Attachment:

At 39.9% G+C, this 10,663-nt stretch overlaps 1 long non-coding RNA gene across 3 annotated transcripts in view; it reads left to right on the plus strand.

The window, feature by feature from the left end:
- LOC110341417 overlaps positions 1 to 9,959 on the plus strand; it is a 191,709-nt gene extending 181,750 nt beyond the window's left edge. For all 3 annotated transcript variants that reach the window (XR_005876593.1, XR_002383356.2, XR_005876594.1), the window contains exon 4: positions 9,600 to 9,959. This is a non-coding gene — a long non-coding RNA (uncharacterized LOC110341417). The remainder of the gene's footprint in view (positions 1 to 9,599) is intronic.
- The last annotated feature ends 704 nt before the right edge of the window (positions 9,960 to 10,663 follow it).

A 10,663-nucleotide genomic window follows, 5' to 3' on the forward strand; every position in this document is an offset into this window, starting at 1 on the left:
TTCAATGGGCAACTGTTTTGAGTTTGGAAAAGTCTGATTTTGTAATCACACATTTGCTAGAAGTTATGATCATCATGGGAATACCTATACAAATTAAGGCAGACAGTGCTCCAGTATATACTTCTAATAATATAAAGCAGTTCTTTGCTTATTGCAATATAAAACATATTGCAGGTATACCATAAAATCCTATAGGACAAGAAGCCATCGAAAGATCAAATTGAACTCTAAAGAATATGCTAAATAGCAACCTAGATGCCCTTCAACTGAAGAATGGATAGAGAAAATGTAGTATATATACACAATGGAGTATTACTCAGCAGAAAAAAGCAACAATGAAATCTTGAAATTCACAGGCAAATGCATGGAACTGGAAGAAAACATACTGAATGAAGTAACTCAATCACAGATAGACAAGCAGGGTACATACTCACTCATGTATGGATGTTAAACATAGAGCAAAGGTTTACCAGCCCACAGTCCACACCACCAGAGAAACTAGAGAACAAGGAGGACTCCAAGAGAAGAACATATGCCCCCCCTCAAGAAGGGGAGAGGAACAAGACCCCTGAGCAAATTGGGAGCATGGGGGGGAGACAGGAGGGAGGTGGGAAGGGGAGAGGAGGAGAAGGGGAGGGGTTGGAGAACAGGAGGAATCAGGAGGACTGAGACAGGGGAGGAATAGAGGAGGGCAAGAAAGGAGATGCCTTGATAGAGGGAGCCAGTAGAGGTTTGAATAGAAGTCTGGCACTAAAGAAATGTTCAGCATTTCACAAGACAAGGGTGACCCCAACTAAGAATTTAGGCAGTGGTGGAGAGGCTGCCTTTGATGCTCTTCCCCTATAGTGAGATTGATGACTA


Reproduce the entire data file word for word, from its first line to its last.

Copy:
At 39.9% G+C, this 10,663-nt stretch overlaps 1 long non-coding RNA gene across 3 annotated transcripts in view; it reads left to right on the plus strand.

The window, feature by feature from the left end:
- LOC110341417 overlaps positions 1 to 9,959 on the plus strand; it is a 191,709-nt gene extending 181,750 nt beyond the window's left edge. For all 3 annotated transcript variants that reach the window (XR_005876593.1, XR_002383356.2, XR_005876594.1), the window contains exon 4: positions 9,600 to 9,959. This is a non-coding gene — a long non-coding RNA (uncharacterized LOC110341417). The remainder of the gene's footprint in view (positions 1 to 9,599) is intronic.
- The last annotated feature ends 704 nt before the right edge of the window (positions 9,960 to 10,663 follow it).

A 10,663-nucleotide genomic window follows, 5' to 3' on the forward strand; every position in this document is an offset into this window, starting at 1 on the left:
TTCAATGGGCAACTGTTTTGAGTTTGGAAAAGTCTGATTTTGTAATCACACATTTGCTAGAAGTTATGATCATCATGGGAATACCTATACAAATTAAGGCAGACAGTGCTCCAGTATATACTTCTAATAATATAAAGCAGTTCTTTGCTTATTGCAATATAAAACATATTGCAGGTATACCATAAAATCCTATAGGACAAGAAGCCATCGAAAGATCAAATTGAACTCTAAAGAATATGCTAAATAGCAACCTAGATGCCCTTCAACTGAAGAATGGATAGAGAAAATGTAGTATATATACACAATGGAGTATTACTCAGCAGAAAAAAGCAACAATGAAATCTTGAAATTCACAGGCAAATGCATGGAACTGGAAGAAAACATACTGAATGAAGTAACTCAATCACAGATAGACAAGCAGGGTACATACTCACTCATGTATGGATGTTAAACATAGAGCAAAGGTTTACCAGCCCACAGTCCACACCACCAGAGAAACTAGAGAACAAGGAGGACTCCAAGAGAAGAACATATGCCCCCCCTCAAGAAGGGGAGAGGAACAAGACCCCTGAGCAAATTGGGAGCATGGGGGGGAGACAGGAGGGAGGTGGGAAGGGGAGAGGAGGAGAAGGGGAGGGGTTGGAGAACAGGAGGAATCAGGAGGACTGAGACAGGGGAGGAATAGAGGAGGGCAAGAAAGGAGATGCCTTGATAGAGGGAGCCAGTAGAGGTTTGAATAGAAGTCTGGCACTAAAGAAATGTTCAGCATTTCACAAGACAAGGGTGACCCCAACTAAGAATTTAGGCAGTGGTGGAGAGGCTGCCTTTGATGCTCTTCCCCTATAGTGAGATTGATGACTA